The very thin skin of Elizabeth Warren
Senator Elizabeth Warren (D-MA) is shaping up as a left-wing dream alternative to Hillary Clinton in the 2016 presidential race. Warren says she has no plans to run (which won’t matter if she changes her mind, of course) but Democrats uneasy about Clinton apparently think she’d enter the race with most of Clinton’s advantages, obviously including the “historic female candidate” merit badge, but less baggage.
Anyone who believes this is dramatically underestimating how weird and ridiculous Warren will appear to an electorate outside of Massachusetts, especially given her propensity to make false claims of American Indian heritage to game the racial spoils system. She’s also the intellectual godmother of Barack Obama’s “You didn’t build that!” speech from last year, having become a left-wing YouTube darling by advancing the theory that every nickel of private-sector wealth is the rightful property of the State, because nobody could possibly run any business operation without the vital services provided by government, such as the roads leading into their parking lots. For this reason, no Evil Rich private-sector businessman has any moral standing to object to any tax increase, because the State can reclaim whatever portion of its rightful property it deems necessary to care for the social needs of the Sainted Middle Class and Deserving Poor.
I rather doubt Americans coming out of Barack Obama’s endless recession are going to be hungry for more statist rhetoric, or eager to enjoy the next exciting adventure of the ideology that gave us ObamaCare, but we shall see.
Meanwhile, the other big problem dogging Warren is that she has a very thin skin. Her hard-left wing seeks to consolidate its grip on the Democrat Party, and she’s got an Obama level of comfort with using government power to suppress dissent. That’s something else I don’t think Americans will want to see more of in 2016.
Warren’s ire has been focused into a bit of blue-on-blue fury against a group called Third Way, whose president Jon Cowan and senior VP Jim Kessler wrote a Wall Street Journal op-ed critical of the “economic populism” of Sen. Warren and New York’s new mayor, Bill de Blasio:
The political problems of liberal populism are bad enough. Worse are the actual policies proposed by left-wing populists. The movement relies on a potent “we can have it all” fantasy that goes something like this: If we force the wealthy to pay higher taxes (there are 300,000 tax filers who earn more than $1 million), close a few corporate tax loopholes, and break up some big banks then—presto!—we can pay for, and even expand, existing entitlements. Meanwhile, we can invest more deeply in K-12 education, infrastructure, health research, clean energy and more.
Cowan and Kessler really got on Warren’s nerves by daring to touch the third rail of American politics:
Social Security is exhibit A of this populist political and economic fantasy. A growing cascade of baby boomers will be retiring in the coming years, and the Social Security formula increases their initial benefits faster than inflation. The problem is that since 2010 Social Security payouts to seniors have exceeded payroll taxes collected from workers. This imbalance widens inexorably until it devours the entire Social Security Trust Fund in 2031, according to the Congressional Budget Office. At that point, benefits would have to be slashed by about 23%.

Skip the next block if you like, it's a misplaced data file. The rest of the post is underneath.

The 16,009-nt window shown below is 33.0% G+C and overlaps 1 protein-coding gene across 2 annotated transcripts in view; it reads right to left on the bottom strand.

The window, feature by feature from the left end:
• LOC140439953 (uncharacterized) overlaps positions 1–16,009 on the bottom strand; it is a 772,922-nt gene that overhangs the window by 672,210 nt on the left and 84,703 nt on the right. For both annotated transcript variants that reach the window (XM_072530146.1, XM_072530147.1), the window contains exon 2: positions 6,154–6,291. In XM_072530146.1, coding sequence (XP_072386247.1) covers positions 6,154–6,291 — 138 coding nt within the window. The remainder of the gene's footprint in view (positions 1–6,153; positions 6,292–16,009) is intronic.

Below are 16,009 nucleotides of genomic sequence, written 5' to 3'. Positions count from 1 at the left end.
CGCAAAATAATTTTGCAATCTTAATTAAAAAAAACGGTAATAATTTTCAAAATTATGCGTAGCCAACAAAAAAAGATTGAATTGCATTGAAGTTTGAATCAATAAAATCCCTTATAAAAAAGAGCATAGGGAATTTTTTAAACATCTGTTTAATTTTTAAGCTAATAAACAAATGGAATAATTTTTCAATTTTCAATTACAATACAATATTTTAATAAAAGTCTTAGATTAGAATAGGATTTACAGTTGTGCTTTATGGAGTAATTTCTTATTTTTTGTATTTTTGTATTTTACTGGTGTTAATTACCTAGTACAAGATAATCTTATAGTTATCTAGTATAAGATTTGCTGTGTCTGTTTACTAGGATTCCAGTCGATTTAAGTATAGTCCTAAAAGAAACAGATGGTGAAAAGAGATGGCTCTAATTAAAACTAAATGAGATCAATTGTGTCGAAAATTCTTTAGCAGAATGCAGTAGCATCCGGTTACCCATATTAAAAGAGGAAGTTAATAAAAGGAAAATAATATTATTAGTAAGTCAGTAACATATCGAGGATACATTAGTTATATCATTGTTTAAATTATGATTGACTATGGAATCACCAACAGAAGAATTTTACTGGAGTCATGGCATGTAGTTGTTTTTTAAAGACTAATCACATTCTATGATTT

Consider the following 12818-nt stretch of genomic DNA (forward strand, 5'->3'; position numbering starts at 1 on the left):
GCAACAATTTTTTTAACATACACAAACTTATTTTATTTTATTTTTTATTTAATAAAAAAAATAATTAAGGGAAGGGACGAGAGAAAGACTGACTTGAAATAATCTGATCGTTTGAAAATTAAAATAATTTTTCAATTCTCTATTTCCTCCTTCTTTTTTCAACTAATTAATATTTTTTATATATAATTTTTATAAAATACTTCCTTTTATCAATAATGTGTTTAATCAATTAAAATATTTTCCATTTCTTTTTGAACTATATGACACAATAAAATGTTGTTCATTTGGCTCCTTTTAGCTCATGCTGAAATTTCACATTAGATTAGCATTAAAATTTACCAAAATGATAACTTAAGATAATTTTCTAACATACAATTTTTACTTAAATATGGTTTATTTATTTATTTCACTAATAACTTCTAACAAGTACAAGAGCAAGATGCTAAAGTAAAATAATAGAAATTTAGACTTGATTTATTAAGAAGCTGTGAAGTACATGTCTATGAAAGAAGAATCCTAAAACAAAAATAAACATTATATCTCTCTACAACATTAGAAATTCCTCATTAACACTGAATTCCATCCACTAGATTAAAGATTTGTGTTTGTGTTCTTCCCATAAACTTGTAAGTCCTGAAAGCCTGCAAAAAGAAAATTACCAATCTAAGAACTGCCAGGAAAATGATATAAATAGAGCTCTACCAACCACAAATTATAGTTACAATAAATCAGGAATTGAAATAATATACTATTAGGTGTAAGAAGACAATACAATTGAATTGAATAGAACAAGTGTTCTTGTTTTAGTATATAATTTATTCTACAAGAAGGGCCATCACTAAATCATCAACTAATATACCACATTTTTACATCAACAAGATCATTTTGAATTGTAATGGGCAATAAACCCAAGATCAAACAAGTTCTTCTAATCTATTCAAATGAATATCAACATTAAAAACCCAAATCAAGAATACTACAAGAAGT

Undeterred by this undebatable solvency crisis, Sen. Warren wants to increase benefits to all seniors, including billionaires, and to pay for them by increasing taxes on working people and their employers. Her approach requires a $750 billion tax hike over the next 10 years that hits mostly Millennials and Gen Xers, plus another $750 billion tax on the businesses that employ them.
Even more reckless is the populists’ staunch refusal to address the coming Medicare crisis. In 2030, a typical couple reaching the eligibility age of 65 will have paid $180,000 in lifetime Medicare taxes but will get back $664,000 in benefits. Given that this disparity will be completely unaffordable, Sen. Warren and her acolytes are irresponsibly pushing off budget decisions that will guarantee huge benefit cuts and further tax hikes for Gen Xers and Millennials in a few decades.
You mean the deficit unicorns chained up in the basement of the Treasury won’t be able to poop out rainbow Skittles and dollar bills forever? Heresy! Speak not to socialists of the day their bills will come due, for they will have long since retired to palatial estates by then, offering no refunds to those trapped in the bleak ruins of their false promises and forgotten talking points. The doctrinaire collectivists angling for control of the post-Obama Democrat Party think such criticism sounds positively… Republican.
Which means Third Way is going to get treated like a pack of Republicans by hard-left Democrats, who demanded that gubernatorial candidate Allyson Y. Schwartz of Pennsylvania – who had nothing to do with the WSJ op-ed, and in fact strongly denounced it – resign her post as honorary co-chairwoman of Third Way. The Washington Times surveyed the political fallout:
The squabble marks the beginning of a fight over the direction of his party as it prepares for the 2016 elections and a new leader.
“This is the latest in a series of situations that are going to play out in the weeks and months to come as Democrats struggle to figure out how to move forward in the post-Obama era,” said Jim Manley, a Democratic strategist. “What is definitely going on is the left sees an opening given the current political dynamic for them to try to assert some sort of control on the Democratic Party.”